### Thread: Help with python recursion

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#### Help with python recursion

hello everyone,
I tried to create a program which received a number (n) and a list of coins.
the program needs to find all the possibilities of creating with the list of coins content in order to find the number n.

example:
lets say I got n=10.
and I have a list of [5,10]
the program should give me all the possibilities which are: [5,5] and [10].
note ( I must use only recursion, no"while" or something to replace it )
now I created a code, but frankly , I am lost in my own code.
I got this program to assist me find all the possibilities
Code:
```def permuste(elements):
if len(elements)==0:
return[[]]
permutation=[]
for curr in elements:
elements_minus_curr=elements[:]
elements_minus_curr.remove(curr)
sub_perms=permuste(elements_minus_curr)
for perm in sub_perms:
perm.append(curr)
permutation.extend(sub_perms)
return permutation
elements=[1,2,3]
d=permuste(elements)
print d```
so I tried to follow this form of program into my program,
and ended up with this:
Code:
```def find_changes(n, coins):

if n < 0:
return []
if n == 0:
return [[]]

all_changes = []

for last_used_coin in coins:
if n==sum(coins):
all_changes.extend(coins)
all_used_but_one=coins[:]
all_used_but_one.remove(last_used_coin)
new_group_of_coins= find_changes(n,all_used_but_one)

if n==sum(find_changes(n,all_used_but_one)):
for new in new_group_of_coins:
str(last_used_coin)
str(new)
new.append(last_used_coin)

all_changes.extend(new_group_of_coins)

return all_changes
n=2
coins=[1,2]
d=find_changes(n, coins)
print d```
now, in my code I get a lot of errors such as "'int' object has no attribute 'append'"
I tried to fix it, but it only led to more errors.

I ask of you please, tell me if my code is something near to what I desire of it to be, if it is, could you please tell me how can I fix all of those errors?
if it is not even near to what is desire of it , could you tell me how I should build this program?
I thank you vary much for reading this far, and hope you could help me somehow.
I thank you all, and good day.
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Some logic is the place to start. The function receives a list [1, 5, 10] and wants to find all coins that will add up to ten. Take the first element and divide 10 by it and see if it is evenly divisable. Slice the first element off the list and do a recursive call to the function to repeat with the next element. Add some print statements while testing to see if the logic is working correctly, and too see what is returned by the function, and you should be good to go. So, for starters, create a function that works correctly for one value in the list and then add in the recursion.
Last edited by dwblas; November 9th, 2013 at 01:05 PM.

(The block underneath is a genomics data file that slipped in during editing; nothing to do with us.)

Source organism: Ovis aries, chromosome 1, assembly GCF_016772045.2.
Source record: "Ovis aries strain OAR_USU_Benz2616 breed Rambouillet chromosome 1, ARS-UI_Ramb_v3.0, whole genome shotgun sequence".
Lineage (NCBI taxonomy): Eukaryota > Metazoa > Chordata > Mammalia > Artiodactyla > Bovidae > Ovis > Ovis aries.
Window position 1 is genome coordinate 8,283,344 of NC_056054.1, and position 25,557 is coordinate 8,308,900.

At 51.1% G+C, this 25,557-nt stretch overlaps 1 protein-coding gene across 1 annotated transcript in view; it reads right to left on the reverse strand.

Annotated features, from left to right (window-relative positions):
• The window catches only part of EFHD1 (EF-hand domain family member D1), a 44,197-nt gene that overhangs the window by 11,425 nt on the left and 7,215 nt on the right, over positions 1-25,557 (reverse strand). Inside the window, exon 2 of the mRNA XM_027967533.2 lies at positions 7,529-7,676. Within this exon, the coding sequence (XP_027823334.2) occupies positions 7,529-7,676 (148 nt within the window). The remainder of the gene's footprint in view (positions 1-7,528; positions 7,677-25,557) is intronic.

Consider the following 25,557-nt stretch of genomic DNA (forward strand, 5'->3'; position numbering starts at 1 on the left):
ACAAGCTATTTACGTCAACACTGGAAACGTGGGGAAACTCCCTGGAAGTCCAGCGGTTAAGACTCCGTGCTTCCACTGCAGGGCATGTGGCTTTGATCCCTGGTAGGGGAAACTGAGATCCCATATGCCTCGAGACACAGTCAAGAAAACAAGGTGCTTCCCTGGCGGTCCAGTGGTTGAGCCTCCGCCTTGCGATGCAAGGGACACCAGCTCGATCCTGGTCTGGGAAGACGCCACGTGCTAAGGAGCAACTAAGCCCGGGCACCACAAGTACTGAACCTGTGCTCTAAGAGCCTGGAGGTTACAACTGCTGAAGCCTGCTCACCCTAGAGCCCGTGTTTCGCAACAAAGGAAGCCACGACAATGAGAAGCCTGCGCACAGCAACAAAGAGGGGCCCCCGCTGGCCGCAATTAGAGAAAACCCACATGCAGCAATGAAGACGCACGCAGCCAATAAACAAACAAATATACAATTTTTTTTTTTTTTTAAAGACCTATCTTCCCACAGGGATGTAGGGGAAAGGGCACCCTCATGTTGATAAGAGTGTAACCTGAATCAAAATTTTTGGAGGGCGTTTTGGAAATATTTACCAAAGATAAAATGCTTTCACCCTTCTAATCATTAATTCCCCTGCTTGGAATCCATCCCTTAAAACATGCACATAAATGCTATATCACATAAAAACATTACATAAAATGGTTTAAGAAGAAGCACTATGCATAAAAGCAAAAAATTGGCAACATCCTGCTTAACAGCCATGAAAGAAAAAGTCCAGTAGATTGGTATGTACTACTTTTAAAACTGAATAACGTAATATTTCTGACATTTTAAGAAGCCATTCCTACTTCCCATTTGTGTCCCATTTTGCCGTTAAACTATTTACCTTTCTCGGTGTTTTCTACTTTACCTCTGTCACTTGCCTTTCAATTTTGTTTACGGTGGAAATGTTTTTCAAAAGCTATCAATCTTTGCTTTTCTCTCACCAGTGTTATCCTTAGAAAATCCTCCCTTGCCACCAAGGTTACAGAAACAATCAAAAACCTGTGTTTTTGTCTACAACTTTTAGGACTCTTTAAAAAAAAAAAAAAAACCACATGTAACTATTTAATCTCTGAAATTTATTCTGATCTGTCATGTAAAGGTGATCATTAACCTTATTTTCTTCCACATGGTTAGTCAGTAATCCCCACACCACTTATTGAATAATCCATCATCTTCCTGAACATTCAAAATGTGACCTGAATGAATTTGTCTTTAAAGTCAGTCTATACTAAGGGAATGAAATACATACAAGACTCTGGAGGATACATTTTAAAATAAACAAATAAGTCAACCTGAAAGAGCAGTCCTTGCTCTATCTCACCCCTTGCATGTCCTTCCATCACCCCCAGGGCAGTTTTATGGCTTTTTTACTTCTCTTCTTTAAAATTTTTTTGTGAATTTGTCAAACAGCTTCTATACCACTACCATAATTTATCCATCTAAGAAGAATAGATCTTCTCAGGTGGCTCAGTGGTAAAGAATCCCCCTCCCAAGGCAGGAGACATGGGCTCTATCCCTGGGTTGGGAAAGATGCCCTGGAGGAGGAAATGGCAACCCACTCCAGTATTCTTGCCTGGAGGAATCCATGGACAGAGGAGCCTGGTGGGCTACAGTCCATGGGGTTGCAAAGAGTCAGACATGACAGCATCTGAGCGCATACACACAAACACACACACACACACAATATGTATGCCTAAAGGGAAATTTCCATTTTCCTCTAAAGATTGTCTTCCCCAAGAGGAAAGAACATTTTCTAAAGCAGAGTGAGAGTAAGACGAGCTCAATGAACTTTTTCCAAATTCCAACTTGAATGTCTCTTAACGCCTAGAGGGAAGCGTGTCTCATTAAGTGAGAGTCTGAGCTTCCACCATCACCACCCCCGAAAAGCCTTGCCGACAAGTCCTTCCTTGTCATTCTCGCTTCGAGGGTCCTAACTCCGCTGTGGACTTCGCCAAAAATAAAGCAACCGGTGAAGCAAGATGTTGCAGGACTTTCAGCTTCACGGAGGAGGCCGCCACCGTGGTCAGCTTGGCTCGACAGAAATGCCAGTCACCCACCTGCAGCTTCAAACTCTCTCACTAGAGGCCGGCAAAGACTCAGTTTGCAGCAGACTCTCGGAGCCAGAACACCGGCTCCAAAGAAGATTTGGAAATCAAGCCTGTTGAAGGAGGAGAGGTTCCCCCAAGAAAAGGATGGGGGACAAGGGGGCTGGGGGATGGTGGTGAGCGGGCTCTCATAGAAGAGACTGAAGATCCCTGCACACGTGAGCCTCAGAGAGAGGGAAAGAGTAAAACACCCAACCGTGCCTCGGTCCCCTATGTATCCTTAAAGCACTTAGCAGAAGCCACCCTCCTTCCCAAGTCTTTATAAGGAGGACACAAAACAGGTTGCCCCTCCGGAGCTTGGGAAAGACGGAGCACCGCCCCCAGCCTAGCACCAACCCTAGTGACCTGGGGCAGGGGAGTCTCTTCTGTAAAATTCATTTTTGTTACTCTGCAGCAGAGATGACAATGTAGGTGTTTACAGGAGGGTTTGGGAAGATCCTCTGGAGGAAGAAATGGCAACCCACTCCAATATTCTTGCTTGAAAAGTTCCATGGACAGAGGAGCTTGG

3. logic is a good idea, "evenly divisible" isn't particularly useful. Let's try this:
Code:
```def change(total, denominations, current, result):
'''
doctest.  Run doctest with command
\$ python -m doctest thisfile.py

>>> result = []
>>> change(total = 10, denominations = [5, 10], current = [], result = result)
>>> assert len(result) == 2
>>> assert [5, 5] in result
>>> assert [10] in result
'''

# recursion rule:  find a way to stop the recursion
s = sum(current)
if s == total:                        # if the sum is correct, append the result
result.append(current)
if total <= s:                        # if the sum is correct or too large, return.
return

# recursively try all the possibilities
for denomination in denominations:
change(total, denominations, current+[denomination], result)```
Simple, and it passes the test, but I think it's wrong. Example:
Code:
```>>> result = []
>>> change(10, [1, 5, 10], [], result)
>>> print(result)
[[1, 1, 1, 1, 1, 1, 1, 1, 1, 1], [1, 1, 1, 1, 1, 5], [1, 1, 1, 1, 5, 1], [1, 1, 1, 5, 1, 1], [1, 1, 5, 1, 1, 1], [1, 5, 1, 1, 1, 1], [5, 1, 1, 1, 1, 1], [5, 5], [10]]```
Change does not depend on order. The algorotithm could additionally post process the output by sorting each of the lists then retain only the unique entries.

Or we could not create the entries in the first place. This version of the algorithm works from biggest to smallest thereby avoiding the problem.
Code:
```def change(total, denominations, current, result):
'''
doctest.  Run doctest with command
\$ python -m doctest thisfile.py

>>> result = []
>>> change(total = 10, denominations = [5, 10], current = [], result = result)
>>> assert len(result) == 2
>>> assert [5, 5] in result
>>> assert [10] in result
'''
# recursion rule:  find a way to stop the recursion
s = sum(current)
if s == total:                        # if the sum is correct, append the result
result.append(current)
if total <= s:                        # if the sum is correct or too large, return.
return

denominations.sort(reverse = True)  # use a sorting step
# recursively try all the possibilities
for (i, denomination,) in enumerate(denominations):
change(total, denominations[i:], current+[denomination], result)```
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I found out there is a simple solution to my problem.
:
Code:
```

def find_changes(n, coins):

if n < 0:
return []
if n == 0:
return [[]]

all_changes = []

for last_used_coin in coins:

new_coins=coins[:]
new_coins.remove(last_used_coin)

t=find_changes(n-last_used_coin,coins)
for coin in t:
coin.append(last_used_coin)
all_changes.extend(t)

return all_changes

n=10
coins=[1,2,5]
d=find_changes(n, coins)
print d```
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I did not find the single [10] entry when running this code. Take a look at the "coins" list if you want to include it.
the program should give me all the possibilities which are: [5,5] and [10].
Last edited by dwblas; November 10th, 2013 at 05:43 PM.
6. The useless statements

new_coins=coins[:]
new_coins.remove(last_used_coin)

have no benefit.